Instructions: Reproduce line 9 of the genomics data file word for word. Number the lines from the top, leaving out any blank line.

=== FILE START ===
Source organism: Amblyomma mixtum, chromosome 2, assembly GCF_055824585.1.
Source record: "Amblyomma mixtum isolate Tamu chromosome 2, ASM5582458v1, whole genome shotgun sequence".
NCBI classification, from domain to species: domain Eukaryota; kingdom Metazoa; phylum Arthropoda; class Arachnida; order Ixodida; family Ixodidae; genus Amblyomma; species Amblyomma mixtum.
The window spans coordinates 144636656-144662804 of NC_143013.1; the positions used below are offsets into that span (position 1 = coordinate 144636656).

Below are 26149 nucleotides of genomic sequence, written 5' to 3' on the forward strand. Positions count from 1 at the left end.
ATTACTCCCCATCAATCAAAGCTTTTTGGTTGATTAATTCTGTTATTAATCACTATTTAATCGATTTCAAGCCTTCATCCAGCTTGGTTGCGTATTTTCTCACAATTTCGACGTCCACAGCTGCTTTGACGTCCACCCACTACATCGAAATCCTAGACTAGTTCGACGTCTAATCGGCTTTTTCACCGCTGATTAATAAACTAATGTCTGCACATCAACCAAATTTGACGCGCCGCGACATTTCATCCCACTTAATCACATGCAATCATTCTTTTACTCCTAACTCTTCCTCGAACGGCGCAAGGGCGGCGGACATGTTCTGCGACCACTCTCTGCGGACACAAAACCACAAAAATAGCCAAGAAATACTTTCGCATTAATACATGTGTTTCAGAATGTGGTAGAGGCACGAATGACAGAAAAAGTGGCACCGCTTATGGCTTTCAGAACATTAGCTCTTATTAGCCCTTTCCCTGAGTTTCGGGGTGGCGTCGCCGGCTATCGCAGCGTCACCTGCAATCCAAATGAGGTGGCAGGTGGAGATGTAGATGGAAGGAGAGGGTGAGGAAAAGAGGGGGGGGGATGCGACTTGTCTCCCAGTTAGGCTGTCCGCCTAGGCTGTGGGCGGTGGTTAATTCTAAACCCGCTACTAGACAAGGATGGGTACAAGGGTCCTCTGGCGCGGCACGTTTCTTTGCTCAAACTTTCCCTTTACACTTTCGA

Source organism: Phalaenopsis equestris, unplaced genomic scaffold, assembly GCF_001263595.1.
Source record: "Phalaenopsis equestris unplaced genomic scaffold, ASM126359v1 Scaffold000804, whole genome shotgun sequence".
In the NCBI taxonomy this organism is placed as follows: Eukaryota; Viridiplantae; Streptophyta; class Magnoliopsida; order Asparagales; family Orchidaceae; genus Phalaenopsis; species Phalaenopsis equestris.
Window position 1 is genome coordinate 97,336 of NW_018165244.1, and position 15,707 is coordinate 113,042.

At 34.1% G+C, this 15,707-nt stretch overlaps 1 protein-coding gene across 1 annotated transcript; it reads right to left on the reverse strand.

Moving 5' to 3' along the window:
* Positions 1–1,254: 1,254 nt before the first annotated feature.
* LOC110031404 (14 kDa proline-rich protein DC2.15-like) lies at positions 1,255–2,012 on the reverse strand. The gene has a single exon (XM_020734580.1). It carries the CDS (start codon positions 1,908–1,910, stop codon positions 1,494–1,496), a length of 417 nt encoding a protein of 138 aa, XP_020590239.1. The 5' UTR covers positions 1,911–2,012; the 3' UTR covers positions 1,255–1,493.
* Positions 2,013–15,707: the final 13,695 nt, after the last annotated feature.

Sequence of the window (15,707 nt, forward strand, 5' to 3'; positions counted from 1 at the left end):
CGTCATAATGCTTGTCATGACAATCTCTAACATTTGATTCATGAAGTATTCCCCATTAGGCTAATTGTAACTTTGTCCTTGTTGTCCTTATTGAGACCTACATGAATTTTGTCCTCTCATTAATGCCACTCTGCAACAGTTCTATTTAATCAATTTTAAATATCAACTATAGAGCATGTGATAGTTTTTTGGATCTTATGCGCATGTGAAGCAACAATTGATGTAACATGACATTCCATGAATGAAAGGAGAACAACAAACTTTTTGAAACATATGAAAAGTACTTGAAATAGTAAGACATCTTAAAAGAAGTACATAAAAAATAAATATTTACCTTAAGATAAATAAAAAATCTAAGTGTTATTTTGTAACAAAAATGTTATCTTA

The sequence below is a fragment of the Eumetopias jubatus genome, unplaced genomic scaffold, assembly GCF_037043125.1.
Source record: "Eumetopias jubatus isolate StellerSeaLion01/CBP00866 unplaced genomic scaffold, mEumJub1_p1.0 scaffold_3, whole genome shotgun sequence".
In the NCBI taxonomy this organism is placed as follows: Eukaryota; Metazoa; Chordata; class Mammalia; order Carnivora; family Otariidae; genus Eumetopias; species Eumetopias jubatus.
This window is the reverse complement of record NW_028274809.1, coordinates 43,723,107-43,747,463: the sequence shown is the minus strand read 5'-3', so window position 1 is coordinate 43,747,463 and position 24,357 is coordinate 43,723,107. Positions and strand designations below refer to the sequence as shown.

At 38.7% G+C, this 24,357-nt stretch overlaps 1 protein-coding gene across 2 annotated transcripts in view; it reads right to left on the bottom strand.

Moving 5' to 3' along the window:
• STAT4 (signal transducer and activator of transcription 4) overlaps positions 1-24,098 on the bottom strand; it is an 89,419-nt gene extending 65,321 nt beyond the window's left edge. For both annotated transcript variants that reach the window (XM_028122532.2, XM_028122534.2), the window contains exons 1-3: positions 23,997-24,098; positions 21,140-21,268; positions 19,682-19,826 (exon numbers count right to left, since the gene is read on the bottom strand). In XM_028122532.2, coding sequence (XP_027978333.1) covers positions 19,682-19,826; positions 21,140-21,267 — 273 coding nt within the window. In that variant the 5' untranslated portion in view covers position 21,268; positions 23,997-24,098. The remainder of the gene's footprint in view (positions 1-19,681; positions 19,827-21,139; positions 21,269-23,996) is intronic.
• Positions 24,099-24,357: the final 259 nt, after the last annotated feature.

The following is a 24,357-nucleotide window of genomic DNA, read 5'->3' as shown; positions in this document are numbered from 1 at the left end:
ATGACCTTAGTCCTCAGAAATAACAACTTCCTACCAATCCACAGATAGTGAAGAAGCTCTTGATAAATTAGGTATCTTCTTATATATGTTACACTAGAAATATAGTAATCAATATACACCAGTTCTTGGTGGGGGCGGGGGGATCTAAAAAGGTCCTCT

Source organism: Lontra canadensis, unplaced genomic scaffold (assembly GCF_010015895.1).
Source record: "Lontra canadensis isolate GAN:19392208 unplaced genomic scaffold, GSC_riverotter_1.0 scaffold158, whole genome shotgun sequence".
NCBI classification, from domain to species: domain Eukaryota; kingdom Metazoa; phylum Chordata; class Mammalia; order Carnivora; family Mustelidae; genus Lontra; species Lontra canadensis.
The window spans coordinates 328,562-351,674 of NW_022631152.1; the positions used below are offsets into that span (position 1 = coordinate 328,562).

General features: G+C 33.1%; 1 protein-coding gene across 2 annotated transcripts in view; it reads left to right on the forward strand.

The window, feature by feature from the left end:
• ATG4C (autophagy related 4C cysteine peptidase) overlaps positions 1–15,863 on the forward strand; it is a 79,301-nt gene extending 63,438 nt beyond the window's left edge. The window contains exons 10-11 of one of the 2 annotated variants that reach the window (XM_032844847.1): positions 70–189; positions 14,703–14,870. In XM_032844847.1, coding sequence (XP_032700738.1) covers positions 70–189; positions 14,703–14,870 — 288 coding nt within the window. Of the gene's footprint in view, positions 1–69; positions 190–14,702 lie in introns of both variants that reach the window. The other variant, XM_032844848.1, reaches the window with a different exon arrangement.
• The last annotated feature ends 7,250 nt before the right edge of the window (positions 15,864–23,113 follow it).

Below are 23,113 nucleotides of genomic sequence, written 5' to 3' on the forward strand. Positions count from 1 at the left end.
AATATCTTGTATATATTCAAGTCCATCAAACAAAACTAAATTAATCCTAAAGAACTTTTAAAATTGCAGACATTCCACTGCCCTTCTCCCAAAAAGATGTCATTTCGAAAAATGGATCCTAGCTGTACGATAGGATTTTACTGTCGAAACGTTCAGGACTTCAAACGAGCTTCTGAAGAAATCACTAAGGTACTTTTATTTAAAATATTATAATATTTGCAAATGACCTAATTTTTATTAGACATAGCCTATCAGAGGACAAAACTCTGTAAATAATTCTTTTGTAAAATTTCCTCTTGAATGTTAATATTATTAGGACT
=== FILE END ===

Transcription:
In the NCBI taxonomy this organism is placed as follows: Eukaryota; Viridiplantae; Streptophyta; class Magnoliopsida; order Asparagales; family Orchidaceae; genus Phalaenopsis; species Phalaenopsis equestris.